# Building A Robot: The Proximity Sensor

The Theory
This section will focus on two main theory topics: how the IR Proximity Sensor works and how the Headphone Speaker beek is generated. Most of the theory focus will be on the sensor since that is what we're primarily here to learn about.

The IR Proximity Sensor
The sensor we are using can accurately detect objects 10cm to 80 cm away. When an object in that range is detected an analog signal is output with a steady voltage level. The short animation below gives you a graphical idea for how the detection distance correlates to a steady output voltage.

For a better view of the Output Voltage(V) to Distance(cm) please see the graph below. When programming our robot for distances, we can use this graph to find out what voltage output to our microcontroller correlates to what exact distance.

In order to understand the analog voltage output, our microcontroller will need to use an analog to digital converter. The PIC 18F252 microcontroller has a 10-bit analog to digital converter that we will use. If we use our battery's +5v for the A/D reference then our PIC's analog to digital converter will see that same +5v as 1023 (in binary: 1111111111) and +0v as 0. Using a simple formula:   X = (Voltage/5)*1023   we can now find a voltage for anywhere on the graph above.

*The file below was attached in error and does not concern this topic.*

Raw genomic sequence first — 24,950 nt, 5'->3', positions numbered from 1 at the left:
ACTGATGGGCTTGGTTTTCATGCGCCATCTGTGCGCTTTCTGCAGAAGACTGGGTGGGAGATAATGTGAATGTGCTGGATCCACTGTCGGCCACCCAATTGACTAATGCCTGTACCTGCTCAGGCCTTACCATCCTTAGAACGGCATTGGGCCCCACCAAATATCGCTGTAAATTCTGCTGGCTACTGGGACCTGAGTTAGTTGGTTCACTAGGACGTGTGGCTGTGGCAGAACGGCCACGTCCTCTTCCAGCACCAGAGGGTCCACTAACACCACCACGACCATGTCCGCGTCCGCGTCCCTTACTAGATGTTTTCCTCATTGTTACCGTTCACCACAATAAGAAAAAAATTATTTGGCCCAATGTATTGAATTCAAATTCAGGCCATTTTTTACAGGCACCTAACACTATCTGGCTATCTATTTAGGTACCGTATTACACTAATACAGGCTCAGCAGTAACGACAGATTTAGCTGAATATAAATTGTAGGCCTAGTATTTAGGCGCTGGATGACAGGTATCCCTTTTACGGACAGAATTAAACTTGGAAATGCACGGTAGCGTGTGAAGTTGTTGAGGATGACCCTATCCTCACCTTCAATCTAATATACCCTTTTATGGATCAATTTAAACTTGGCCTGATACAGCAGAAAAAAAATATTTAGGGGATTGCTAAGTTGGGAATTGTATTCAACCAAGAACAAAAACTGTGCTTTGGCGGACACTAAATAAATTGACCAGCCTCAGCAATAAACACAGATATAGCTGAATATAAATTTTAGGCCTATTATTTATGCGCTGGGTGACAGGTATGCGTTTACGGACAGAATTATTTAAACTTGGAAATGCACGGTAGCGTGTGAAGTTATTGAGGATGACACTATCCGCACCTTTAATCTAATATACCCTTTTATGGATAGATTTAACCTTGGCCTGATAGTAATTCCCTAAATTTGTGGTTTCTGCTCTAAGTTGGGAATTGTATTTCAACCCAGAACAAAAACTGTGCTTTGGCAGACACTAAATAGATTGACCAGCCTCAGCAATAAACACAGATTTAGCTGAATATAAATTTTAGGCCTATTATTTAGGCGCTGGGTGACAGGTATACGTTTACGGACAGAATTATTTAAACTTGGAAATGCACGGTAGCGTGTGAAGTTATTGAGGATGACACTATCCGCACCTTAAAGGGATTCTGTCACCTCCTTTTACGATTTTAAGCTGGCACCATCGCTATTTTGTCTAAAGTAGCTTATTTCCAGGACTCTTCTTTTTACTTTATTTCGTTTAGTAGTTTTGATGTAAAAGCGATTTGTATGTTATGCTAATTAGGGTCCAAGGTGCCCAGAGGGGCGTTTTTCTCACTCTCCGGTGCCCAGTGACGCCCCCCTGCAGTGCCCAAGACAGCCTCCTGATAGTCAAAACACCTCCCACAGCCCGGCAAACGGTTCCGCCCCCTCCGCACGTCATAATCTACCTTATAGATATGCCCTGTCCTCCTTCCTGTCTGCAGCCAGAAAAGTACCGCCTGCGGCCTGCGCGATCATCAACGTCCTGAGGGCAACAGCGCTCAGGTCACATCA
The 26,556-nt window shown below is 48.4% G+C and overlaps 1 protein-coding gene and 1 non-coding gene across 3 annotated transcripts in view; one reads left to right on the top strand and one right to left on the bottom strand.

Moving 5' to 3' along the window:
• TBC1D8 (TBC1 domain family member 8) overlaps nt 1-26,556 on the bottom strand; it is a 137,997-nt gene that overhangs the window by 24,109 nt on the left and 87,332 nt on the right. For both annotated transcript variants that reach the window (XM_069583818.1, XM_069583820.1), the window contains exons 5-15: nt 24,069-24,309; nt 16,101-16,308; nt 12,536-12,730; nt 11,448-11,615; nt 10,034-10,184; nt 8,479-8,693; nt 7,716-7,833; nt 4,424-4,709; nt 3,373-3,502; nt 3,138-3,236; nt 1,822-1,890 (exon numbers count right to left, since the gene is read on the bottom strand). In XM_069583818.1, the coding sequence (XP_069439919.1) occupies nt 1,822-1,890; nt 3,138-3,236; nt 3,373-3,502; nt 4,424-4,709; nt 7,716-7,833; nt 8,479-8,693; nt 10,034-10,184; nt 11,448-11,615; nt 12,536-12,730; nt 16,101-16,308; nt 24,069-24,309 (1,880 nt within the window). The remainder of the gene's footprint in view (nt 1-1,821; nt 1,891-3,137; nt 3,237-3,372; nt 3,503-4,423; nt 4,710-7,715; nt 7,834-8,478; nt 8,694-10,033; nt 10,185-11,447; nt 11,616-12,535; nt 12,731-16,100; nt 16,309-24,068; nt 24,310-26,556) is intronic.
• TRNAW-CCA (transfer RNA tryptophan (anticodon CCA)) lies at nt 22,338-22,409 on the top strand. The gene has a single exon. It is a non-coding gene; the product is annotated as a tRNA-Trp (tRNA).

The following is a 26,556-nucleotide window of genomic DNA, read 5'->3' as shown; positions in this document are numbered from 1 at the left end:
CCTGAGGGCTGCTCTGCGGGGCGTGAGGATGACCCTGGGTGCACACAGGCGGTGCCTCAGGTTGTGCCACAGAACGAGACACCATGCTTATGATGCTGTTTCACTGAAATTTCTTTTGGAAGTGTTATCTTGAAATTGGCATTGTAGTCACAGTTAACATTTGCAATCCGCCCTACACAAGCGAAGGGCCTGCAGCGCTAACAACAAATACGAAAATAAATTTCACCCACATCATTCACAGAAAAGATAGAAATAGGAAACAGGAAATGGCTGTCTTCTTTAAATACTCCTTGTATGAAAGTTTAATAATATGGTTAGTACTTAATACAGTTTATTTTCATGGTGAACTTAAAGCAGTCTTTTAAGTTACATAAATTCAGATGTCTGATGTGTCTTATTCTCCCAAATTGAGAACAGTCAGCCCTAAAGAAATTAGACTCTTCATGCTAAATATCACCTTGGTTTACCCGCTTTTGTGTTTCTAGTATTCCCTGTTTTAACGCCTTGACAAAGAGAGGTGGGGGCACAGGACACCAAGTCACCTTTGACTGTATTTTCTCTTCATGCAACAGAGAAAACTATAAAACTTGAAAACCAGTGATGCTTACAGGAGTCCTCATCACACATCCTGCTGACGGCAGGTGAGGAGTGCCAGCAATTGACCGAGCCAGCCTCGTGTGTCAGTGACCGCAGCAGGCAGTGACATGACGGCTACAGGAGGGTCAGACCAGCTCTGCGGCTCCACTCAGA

For example, if we want to know how the PIC would 'see' an analog voltage of +2.5v or 10cm, we plug in +2.5v to the formula:   X = (2.5/5)*1023 = 511

Speaker Beeping
We'll add a speaker to this project just because it doesn't take much extra effort, just a speaker with 2 wires and a few extra lines of code in the firmware. The way we will output tones to the speaker will be using a 50% duty cycle PWM at different sequential frequencies that repeat. This will give a siren effect, and a bit of a freaky noise. A digital timer with interrupt will be used to update the tone PWM frequency. To learn more about generating proper tones, the Mini IR Theremin project, that I built is a good place to see how to accurately generate music tones.

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